–   Think carefully as to how you can evidence your income. If you are self-employed, do you have three years of accounts or three years SA302 (Tax return summary pages)? Some lenders will lend based on less information but it is tougher and you will need to speak to an independent mortgage broker to find out which lenders are more flexible.

–          There has been a shift from old-fashioned salary multiples with lenders now working off an affordability model instead. A lender will assess your last three months’ bank statements with a fine toothcomb so check your contractual and discretionary outgoings.

–          What level of deposit do you have or equity in your current property? The lower the loan to valuation the better the rate you can get. If you have savings earning little or nothing in interest and are just a few hundred pounds off a lower valuation band, it may be worth putting those in to access a better rate. For example, 60 per cent LTV or 75 per cent LTV.

–          You may be able to afford the mortgage now in this low interest environment but can you afford it if rates increase? A mortgage is a long-term commitment.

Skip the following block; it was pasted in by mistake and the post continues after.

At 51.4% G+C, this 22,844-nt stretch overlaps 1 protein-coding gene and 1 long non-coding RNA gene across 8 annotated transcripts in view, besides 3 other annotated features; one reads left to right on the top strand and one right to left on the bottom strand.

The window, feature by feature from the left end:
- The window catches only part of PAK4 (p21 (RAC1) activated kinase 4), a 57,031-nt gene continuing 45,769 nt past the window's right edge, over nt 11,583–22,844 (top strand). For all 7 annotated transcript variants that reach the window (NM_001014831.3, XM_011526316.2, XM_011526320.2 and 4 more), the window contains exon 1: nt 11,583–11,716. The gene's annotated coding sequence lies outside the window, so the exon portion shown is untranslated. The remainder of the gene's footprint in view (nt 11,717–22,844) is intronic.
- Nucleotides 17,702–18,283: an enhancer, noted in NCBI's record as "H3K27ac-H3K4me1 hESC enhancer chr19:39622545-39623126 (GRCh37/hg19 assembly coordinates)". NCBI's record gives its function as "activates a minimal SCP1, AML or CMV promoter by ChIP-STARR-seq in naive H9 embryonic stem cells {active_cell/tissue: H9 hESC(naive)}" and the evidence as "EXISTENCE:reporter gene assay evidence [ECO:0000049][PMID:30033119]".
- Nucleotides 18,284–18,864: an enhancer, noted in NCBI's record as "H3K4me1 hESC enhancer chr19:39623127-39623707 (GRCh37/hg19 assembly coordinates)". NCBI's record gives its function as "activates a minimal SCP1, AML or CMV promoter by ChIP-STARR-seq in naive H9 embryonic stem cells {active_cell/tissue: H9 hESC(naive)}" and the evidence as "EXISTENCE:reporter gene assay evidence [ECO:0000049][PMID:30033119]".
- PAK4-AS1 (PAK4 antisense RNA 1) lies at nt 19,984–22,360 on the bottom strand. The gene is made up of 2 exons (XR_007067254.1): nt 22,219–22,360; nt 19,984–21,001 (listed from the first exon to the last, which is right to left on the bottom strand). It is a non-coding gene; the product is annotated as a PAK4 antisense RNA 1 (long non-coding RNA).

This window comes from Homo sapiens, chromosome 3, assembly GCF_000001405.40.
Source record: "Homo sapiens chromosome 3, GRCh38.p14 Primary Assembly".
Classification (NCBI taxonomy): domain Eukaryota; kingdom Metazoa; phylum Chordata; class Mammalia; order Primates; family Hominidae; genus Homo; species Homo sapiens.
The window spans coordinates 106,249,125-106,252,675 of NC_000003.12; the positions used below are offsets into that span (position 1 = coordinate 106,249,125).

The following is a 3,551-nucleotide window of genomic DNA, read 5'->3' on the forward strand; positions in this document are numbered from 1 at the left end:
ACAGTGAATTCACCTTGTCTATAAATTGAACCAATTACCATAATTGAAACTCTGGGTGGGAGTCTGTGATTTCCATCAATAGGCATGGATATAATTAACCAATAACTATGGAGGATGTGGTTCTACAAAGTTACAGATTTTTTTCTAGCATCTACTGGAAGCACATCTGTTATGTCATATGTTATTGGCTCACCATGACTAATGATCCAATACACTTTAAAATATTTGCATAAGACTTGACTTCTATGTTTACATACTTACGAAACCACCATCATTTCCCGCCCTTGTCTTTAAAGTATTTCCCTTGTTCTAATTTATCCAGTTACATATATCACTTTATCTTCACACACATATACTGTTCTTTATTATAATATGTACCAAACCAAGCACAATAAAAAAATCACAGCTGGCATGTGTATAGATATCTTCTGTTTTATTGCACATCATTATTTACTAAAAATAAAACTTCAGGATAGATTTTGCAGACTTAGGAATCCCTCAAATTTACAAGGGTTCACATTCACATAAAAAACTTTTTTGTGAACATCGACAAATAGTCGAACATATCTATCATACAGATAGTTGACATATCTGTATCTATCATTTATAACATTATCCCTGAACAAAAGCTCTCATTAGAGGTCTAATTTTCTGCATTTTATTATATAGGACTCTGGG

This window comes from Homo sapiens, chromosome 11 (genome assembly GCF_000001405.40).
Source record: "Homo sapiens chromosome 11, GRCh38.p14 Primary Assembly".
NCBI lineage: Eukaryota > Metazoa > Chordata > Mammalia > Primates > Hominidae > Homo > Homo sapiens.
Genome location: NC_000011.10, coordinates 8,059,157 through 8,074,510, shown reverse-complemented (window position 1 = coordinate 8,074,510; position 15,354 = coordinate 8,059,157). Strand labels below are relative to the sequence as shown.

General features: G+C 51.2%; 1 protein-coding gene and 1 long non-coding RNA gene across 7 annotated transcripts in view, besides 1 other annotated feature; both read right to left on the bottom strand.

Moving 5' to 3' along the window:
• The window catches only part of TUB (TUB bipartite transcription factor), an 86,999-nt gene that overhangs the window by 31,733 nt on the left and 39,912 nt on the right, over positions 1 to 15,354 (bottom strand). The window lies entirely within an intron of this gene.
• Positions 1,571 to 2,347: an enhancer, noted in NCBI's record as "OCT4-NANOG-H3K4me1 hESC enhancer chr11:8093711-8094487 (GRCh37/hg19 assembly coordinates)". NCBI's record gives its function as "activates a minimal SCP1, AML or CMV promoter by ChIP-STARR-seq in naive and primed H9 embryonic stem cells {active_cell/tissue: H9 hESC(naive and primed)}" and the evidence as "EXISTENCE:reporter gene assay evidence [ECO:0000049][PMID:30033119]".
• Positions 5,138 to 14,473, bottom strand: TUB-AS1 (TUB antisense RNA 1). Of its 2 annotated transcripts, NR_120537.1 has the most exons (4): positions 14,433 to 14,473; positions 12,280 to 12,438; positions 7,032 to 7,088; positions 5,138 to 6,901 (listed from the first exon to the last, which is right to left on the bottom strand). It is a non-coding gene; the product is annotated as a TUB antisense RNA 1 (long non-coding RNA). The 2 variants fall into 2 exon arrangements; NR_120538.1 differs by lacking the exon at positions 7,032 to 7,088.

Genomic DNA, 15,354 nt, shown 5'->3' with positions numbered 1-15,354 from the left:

–          Speak to an independent mortgage broker who should be able to search the mortgage market for the most competitive terms based on your requirements/circumstances.

–          How old are you and how do you intend to pay off the mortgage?  Some lenders will lend more to a 40 year old than a 50-year-old on the same salary as the 40-year-old has more time to pay the mortgage off by retirement age. Again, some lenders are more flexible on this than others so seek advice.

–          The bank will be taking security over the property asset. Is there anything about the property a lender may not like? Ex local authority, subsidence, is the property above a commercial premises?

–          If you are purchasing a new property do you have enough monies for all the associated costs?  I.e valuation, solicitor costs including disbursement and stamp duty etc and then money to furnish the property?

Adrian Anderson
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Adrian Anderson